Take me out to the ball game - in 1860s style
Wednesday, May 28, 2014 4:53 AM
Baseball is a key part of our culture. There are major league teams, minor league teams, high school and college teams and even children's teams. Ever wonder how it was played before today's modern rules came into being?
Jon Pieper scores a run for the baseball club. COURTESY OF DAVID TACKE
The game has been around for hundreds of years, but it was only in the mid-1800s that the game began to take a more professional twist. The fields were all grass and the ball was not the hard ball used today and did not fly as far. In fact, the ball was the same size, but soft enough for a person to catch it with bare hands. The game wasn't even called a baseball game but a "base ball" game.
Many of the rules were different as well. When playing this old-style game, there are no walks, balls, stealing bases or leading bases and there are no strike-outs unless the batter swings and misses. And then the player is "dead" not "out." The catcher is called the behind and the batter is the striker.
Sometimes "at bats" can last a while when there are no walks, balls or strikes. The striker simply watches for a good ball that he can hit. But, if this goes on too long, the umpire can tell the striker to either start swinging or he is dead.
These old-style games do not necessarily mean the home team is the one who will bat second. Rather, the order is determined at the flip of a coin. They also go a full nine innings. And even when the team batting second is winning, the ninth inning must be completed.
Other differences include a striker is dead if he hits a fly ball, it bounces and is caught, when running to first base, the striker must stop right on the base, not run past it. If it is at the end of an inning and a striker hits the ball, but another player is tagged out, the striker leads off batting in the next inning. When one striker runs into home base, he is to ring a bell signifying the score.
There is one more tricky detail. The pitcher is not supposed to try fooling the striker.
Back in the 1860s, this was considered a gentleman's club. As such, the players are fined and must pay $0.25 to the umpire for behaving in an ungentlemanly manner. This could be spitting on the ground or saying a foul word.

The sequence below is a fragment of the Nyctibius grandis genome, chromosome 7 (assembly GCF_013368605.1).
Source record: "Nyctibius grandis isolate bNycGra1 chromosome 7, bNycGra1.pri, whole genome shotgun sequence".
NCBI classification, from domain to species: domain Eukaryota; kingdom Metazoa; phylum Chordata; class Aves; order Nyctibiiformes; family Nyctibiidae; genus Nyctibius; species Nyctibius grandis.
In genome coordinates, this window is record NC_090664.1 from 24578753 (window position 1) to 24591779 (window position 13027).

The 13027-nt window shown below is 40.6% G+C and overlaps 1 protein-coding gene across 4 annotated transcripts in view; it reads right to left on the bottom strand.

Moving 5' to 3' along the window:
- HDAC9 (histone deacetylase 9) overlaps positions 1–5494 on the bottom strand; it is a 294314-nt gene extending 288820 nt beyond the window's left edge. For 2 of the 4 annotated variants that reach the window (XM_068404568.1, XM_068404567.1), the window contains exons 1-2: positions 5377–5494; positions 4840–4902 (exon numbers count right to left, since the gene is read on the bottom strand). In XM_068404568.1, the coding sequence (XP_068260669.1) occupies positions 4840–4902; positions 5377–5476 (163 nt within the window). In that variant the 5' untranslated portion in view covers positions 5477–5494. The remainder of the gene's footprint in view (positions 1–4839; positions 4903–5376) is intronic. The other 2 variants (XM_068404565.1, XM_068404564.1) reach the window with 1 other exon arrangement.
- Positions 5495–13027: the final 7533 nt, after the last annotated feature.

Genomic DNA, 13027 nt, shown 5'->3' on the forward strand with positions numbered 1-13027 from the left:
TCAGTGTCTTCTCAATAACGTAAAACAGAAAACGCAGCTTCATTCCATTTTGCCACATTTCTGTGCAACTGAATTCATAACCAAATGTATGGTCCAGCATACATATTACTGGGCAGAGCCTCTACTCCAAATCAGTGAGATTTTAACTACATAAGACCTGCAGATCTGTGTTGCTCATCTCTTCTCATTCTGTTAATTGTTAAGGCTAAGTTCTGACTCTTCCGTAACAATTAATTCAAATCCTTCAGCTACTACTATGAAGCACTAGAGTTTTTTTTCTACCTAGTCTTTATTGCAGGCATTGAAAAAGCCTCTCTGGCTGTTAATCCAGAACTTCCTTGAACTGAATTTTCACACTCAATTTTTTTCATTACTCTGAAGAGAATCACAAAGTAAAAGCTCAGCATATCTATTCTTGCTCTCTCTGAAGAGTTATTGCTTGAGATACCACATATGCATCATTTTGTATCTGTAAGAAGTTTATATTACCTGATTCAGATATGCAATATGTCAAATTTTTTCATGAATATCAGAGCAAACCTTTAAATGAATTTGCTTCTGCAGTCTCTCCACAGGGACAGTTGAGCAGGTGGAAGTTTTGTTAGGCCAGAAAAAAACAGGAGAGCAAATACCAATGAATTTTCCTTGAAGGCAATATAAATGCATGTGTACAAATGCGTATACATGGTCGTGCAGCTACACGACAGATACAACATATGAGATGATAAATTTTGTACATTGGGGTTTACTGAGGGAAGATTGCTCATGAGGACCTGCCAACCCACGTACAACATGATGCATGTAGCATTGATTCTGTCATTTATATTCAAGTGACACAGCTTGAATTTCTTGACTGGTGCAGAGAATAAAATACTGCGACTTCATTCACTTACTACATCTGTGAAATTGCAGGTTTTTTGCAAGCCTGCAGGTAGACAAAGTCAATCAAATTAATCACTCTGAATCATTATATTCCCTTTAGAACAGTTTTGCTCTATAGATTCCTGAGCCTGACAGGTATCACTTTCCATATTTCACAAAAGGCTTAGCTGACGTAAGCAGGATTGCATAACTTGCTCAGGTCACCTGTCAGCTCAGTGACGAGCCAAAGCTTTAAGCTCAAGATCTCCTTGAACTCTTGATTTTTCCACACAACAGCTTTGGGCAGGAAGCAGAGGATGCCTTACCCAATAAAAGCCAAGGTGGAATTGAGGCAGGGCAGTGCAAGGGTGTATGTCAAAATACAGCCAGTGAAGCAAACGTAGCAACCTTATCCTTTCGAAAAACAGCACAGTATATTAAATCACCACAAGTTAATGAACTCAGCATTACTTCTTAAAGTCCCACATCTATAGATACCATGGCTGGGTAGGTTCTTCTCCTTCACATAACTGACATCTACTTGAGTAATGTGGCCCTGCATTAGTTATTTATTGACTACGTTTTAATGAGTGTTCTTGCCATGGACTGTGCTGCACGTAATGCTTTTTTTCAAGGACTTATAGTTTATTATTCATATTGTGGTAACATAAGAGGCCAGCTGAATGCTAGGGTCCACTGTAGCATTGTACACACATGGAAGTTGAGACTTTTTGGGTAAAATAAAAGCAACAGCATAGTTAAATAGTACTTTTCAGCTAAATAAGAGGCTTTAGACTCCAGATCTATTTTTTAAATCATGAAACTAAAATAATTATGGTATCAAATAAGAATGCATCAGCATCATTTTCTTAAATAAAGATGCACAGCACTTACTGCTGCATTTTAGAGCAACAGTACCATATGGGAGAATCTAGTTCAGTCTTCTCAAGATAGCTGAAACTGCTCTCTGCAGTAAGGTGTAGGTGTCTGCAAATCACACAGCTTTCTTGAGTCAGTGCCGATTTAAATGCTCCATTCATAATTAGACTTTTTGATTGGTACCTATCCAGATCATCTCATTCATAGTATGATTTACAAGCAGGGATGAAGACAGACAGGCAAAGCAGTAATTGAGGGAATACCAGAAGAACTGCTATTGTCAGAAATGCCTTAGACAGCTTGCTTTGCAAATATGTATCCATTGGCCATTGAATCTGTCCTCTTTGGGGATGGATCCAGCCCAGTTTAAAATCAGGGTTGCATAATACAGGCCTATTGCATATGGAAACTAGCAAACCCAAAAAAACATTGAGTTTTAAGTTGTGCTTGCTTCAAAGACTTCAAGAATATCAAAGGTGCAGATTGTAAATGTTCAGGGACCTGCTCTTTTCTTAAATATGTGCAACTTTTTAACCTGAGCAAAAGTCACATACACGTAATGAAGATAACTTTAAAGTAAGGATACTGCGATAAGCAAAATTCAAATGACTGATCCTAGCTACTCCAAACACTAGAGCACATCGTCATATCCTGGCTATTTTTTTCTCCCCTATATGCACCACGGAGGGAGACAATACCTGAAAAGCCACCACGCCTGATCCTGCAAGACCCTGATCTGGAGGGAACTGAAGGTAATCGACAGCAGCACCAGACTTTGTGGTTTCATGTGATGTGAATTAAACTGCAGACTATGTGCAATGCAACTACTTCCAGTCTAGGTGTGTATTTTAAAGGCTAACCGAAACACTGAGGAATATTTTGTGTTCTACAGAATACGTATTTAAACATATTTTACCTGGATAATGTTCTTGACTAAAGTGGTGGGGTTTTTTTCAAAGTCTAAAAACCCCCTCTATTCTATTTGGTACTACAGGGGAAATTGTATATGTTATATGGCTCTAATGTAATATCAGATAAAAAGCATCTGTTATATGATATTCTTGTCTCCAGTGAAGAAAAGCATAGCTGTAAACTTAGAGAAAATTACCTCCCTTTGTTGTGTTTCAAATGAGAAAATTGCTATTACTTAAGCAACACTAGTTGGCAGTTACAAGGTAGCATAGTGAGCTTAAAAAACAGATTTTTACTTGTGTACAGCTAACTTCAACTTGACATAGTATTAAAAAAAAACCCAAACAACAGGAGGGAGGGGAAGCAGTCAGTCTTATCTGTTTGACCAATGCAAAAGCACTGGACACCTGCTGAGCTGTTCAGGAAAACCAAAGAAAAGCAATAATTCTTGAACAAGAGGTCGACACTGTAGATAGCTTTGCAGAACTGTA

Now that one understands the rules of the "base ball" game from the 1860s, one may actually want to see a game played. If that's the case, take a drive down to Lanesboro and see Gordon Tindall and the Lanesboro Excelsiors play the Rochester Roosters on Saturday, May 31.
Several years ago, Tindall and his wife traveled to Forestville and witnessed an 1800s-style game of base ball.
"I have been a baseball fan all my life and said we should watch the game. We were overwhelmed because it reminded us of how farm kids back east used to play it. They were playing in a field like a pasture. We thought it would be fun to have our own team," he said.
The idea rooted in their minds, the Tindalls toured around the area watching the same types of games in Rochester, Owatonna and Spring Valley.
Being a fan of baseball, Tindall would often go to today's more modern games. But there was a problem he saw with the games now.
"I used to go to major league baseball games, but they are so commercialized now you don't know the game is there. I don't want to go anymore," he said. "Back in the '50s and '60s, you would only hear the crowd when something happened, the crowd and the crack of the bat. I like this vintage better."
Three years ago they began to pursue the possibility of putting together an 1860s-style team in Lanesboro. After a brief respite, around a year ago, the idea came to fruition.
"The Quicksteps from Minneapolis came down to play the Roosters and I said we should start our own team. That got the ball rolling again. We talked to some people we knew around town and thought might want to play. The big problem was the uniforms," Tindall commented. "There are no numbers or names, but you pull it over your head and there are eight buttons in the front for a bib."